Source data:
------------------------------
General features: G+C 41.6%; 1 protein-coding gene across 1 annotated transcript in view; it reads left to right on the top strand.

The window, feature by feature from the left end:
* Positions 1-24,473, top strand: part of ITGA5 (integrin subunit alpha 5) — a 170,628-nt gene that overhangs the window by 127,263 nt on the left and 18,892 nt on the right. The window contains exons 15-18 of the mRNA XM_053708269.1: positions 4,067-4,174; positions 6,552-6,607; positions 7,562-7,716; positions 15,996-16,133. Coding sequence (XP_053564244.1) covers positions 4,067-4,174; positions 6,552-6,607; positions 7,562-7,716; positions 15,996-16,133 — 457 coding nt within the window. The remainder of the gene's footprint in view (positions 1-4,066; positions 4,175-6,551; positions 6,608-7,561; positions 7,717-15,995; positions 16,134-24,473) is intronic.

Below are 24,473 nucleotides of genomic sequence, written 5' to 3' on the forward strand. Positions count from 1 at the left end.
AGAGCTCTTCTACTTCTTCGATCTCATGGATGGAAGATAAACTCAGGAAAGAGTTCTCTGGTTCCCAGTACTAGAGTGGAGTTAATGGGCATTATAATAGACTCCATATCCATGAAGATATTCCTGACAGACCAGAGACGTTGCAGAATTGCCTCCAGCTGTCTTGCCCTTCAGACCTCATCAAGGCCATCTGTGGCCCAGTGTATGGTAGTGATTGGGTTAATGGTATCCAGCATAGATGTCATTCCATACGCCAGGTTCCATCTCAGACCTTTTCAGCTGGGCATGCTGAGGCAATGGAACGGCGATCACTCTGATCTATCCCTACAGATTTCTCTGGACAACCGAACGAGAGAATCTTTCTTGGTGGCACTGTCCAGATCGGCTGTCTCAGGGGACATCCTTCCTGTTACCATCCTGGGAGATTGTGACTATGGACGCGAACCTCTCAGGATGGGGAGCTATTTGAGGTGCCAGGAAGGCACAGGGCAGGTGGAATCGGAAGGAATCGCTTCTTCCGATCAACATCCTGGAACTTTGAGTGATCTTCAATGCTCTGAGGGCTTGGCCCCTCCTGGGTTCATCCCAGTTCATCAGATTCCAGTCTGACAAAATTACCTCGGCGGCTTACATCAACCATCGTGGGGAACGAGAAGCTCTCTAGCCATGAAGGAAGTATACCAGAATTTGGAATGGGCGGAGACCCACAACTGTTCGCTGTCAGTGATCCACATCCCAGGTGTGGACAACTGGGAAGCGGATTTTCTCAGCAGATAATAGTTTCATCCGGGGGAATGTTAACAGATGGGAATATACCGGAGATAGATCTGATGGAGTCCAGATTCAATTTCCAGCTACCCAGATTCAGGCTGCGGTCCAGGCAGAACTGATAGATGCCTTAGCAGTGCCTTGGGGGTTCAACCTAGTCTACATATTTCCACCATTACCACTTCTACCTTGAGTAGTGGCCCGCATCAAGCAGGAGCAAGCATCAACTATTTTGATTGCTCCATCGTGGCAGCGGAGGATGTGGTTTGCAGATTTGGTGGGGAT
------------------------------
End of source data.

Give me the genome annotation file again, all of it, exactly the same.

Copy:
General features: G+C 41.6%; 1 protein-coding gene across 1 annotated transcript in view; it reads left to right on the top strand.

The window, feature by feature from the left end:
* Positions 1-24,473, top strand: part of ITGA5 (integrin subunit alpha 5) — a 170,628-nt gene that overhangs the window by 127,263 nt on the left and 18,892 nt on the right. The window contains exons 15-18 of the mRNA XM_053708269.1: positions 4,067-4,174; positions 6,552-6,607; positions 7,562-7,716; positions 15,996-16,133. Coding sequence (XP_053564244.1) covers positions 4,067-4,174; positions 6,552-6,607; positions 7,562-7,716; positions 15,996-16,133 — 457 coding nt within the window. The remainder of the gene's footprint in view (positions 1-4,066; positions 4,175-6,551; positions 6,608-7,561; positions 7,717-15,995; positions 16,134-24,473) is intronic.

Below are 24,473 nucleotides of genomic sequence, written 5' to 3' on the forward strand. Positions count from 1 at the left end.
AGAGCTCTTCTACTTCTTCGATCTCATGGATGGAAGATAAACTCAGGAAAGAGTTCTCTGGTTCCCAGTACTAGAGTGGAGTTAATGGGCATTATAATAGACTCCATATCCATGAAGATATTCCTGACAGACCAGAGACGTTGCAGAATTGCCTCCAGCTGTCTTGCCCTTCAGACCTCATCAAGGCCATCTGTGGCCCAGTGTATGGTAGTGATTGGGTTAATGGTATCCAGCATAGATGTCATTCCATACGCCAGGTTCCATCTCAGACCTTTTCAGCTGGGCATGCTGAGGCAATGGAACGGCGATCACTCTGATCTATCCCTACAGATTTCTCTGGACAACCGAACGAGAGAATCTTTCTTGGTGGCACTGTCCAGATCGGCTGTCTCAGGGGACATCCTTCCTGTTACCATCCTGGGAGATTGTGACTATGGACGCGAACCTCTCAGGATGGGGAGCTATTTGAGGTGCCAGGAAGGCACAGGGCAGGTGGAATCGGAAGGAATCGCTTCTTCCGATCAACATCCTGGAACTTTGAGTGATCTTCAATGCTCTGAGGGCTTGGCCCCTCCTGGGTTCATCCCAGTTCATCAGATTCCAGTCTGACAAAATTACCTCGGCGGCTTACATCAACCATCGTGGGGAACGAGAAGCTCTCTAGCCATGAAGGAAGTATACCAGAATTTGGAATGGGCGGAGACCCACAACTGTTCGCTGTCAGTGATCCACATCCCAGGTGTGGACAACTGGGAAGCGGATTTTCTCAGCAGATAATAGTTTCATCCGGGGGAATGTTAACAGATGGGAATATACCGGAGATAGATCTGATGGAGTCCAGATTCAATTTCCAGCTACCCAGATTCAGGCTGCGGTCCAGGCAGAACTGATAGATGCCTTAGCAGTGCCTTGGGGGTTCAACCTAGTCTACATATTTCCACCATTACCACTTCTACCTTGAGTAGTGGCCCGCATCAAGCAGGAGCAAGCATCAACTATTTTGATTGCTCCATCGTGGCAGCGGAGGATGTGGTTTGCAGATTTGGTGGGGAT